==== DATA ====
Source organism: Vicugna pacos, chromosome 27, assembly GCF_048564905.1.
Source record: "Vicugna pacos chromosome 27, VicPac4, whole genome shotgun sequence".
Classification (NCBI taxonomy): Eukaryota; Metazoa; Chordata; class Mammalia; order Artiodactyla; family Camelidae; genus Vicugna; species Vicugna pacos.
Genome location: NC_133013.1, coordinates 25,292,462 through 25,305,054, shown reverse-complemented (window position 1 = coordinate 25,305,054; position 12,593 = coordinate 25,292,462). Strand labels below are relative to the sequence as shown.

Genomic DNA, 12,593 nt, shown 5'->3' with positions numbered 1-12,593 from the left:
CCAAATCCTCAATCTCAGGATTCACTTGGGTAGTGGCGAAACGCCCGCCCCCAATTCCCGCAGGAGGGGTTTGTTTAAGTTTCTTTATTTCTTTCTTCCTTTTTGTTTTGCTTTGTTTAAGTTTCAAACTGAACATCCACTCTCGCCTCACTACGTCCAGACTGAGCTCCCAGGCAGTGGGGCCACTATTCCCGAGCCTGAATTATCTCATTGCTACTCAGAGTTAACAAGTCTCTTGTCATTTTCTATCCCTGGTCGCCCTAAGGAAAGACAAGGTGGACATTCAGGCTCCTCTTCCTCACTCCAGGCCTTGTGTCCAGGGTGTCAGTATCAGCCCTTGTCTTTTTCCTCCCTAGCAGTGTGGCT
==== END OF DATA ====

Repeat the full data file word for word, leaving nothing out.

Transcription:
Source organism: Vicugna pacos, chromosome 27, assembly GCF_048564905.1.
Source record: "Vicugna pacos chromosome 27, VicPac4, whole genome shotgun sequence".
Classification (NCBI taxonomy): Eukaryota; Metazoa; Chordata; class Mammalia; order Artiodactyla; family Camelidae; genus Vicugna; species Vicugna pacos.
Genome location: NC_133013.1, coordinates 25,292,462 through 25,305,054, shown reverse-complemented (window position 1 = coordinate 25,305,054; position 12,593 = coordinate 25,292,462). Strand labels below are relative to the sequence as shown.

Genomic DNA, 12,593 nt, shown 5'->3' with positions numbered 1-12,593 from the left:
CCAAATCCTCAATCTCAGGATTCACTTGGGTAGTGGCGAAACGCCCGCCCCCAATTCCCGCAGGAGGGGTTTGTTTAAGTTTCTTTATTTCTTTCTTCCTTTTTGTTTTGCTTTGTTTAAGTTTCAAACTGAACATCCACTCTCGCCTCACTACGTCCAGACTGAGCTCCCAGGCAGTGGGGCCACTATTCCCGAGCCTGAATTATCTCATTGCTACTCAGAGTTAACAAGTCTCTTGTCATTTTCTATCCCTGGTCGCCCTAAGGAAAGACAAGGTGGACATTCAGGCTCCTCTTCCTCACTCCAGGCCTTGTGTCCAGGGTGTCAGTATCAGCCCTTGTCTTTTTCCTCCCTAGCAGTGTGGCT